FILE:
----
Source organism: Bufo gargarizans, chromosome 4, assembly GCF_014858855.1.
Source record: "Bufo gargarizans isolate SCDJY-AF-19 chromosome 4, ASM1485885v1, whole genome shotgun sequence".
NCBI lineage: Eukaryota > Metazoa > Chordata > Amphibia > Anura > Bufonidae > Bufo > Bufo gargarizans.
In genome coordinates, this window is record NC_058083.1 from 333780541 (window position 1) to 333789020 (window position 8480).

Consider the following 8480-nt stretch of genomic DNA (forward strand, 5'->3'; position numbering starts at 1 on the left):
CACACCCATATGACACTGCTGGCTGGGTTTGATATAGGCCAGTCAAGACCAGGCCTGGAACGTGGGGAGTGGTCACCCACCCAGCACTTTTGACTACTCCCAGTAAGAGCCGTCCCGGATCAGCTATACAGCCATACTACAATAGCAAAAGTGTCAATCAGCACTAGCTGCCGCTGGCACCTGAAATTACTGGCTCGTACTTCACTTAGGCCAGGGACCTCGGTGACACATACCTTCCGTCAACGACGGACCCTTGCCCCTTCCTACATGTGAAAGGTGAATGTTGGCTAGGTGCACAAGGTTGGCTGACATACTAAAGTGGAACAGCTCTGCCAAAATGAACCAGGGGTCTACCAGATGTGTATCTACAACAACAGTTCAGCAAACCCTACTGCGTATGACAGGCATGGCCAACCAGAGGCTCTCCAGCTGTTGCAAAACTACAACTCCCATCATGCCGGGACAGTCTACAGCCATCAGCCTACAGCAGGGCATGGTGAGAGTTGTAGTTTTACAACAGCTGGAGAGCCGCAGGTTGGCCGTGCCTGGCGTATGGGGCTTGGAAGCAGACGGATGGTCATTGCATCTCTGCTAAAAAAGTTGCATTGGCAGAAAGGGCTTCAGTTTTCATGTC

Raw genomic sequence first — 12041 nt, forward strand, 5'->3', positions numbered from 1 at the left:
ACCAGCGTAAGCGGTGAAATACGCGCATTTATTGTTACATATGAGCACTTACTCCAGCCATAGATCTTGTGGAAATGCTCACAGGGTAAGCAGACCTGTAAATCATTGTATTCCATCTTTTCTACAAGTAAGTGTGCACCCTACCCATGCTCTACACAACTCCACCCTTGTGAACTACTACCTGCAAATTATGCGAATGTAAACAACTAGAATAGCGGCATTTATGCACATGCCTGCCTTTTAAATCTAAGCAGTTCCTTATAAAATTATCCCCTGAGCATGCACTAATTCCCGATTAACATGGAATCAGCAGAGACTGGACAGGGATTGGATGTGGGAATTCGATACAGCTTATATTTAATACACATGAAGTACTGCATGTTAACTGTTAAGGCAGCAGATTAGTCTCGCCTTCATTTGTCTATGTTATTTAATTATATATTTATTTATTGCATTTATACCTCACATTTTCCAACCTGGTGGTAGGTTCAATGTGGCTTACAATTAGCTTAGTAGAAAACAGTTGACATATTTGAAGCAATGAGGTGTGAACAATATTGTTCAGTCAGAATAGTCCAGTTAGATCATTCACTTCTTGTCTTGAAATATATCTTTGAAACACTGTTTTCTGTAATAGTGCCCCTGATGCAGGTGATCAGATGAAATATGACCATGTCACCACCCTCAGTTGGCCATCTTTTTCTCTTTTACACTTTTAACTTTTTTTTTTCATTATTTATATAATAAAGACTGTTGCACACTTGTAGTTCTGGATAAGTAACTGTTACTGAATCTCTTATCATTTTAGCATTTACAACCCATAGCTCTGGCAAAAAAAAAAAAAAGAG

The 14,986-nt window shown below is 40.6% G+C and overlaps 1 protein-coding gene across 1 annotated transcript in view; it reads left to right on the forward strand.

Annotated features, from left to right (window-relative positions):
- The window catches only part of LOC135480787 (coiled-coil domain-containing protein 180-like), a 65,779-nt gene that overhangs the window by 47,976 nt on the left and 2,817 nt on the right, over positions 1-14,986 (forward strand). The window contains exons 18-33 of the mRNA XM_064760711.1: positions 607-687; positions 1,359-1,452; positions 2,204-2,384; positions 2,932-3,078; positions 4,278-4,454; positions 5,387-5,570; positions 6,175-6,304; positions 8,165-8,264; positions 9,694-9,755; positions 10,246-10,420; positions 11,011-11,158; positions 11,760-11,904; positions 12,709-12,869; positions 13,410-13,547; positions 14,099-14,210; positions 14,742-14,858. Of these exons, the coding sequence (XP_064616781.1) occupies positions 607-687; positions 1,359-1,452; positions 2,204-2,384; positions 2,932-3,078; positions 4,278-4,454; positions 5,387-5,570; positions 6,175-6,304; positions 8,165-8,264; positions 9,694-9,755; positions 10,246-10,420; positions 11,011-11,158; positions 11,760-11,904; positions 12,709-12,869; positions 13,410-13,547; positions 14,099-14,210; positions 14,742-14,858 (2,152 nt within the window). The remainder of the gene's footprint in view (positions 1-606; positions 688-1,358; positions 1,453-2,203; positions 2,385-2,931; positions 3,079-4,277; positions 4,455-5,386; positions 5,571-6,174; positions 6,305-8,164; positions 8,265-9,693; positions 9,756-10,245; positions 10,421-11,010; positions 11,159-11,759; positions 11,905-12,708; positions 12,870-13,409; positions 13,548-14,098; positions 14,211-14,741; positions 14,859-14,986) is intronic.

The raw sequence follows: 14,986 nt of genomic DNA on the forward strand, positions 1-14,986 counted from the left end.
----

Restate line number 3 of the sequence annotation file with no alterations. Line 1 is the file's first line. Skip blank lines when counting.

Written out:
NCBI lineage: Eukaryota > Metazoa > Chordata > Amphibia > Anura > Bufonidae > Bufo > Bufo gargarizans.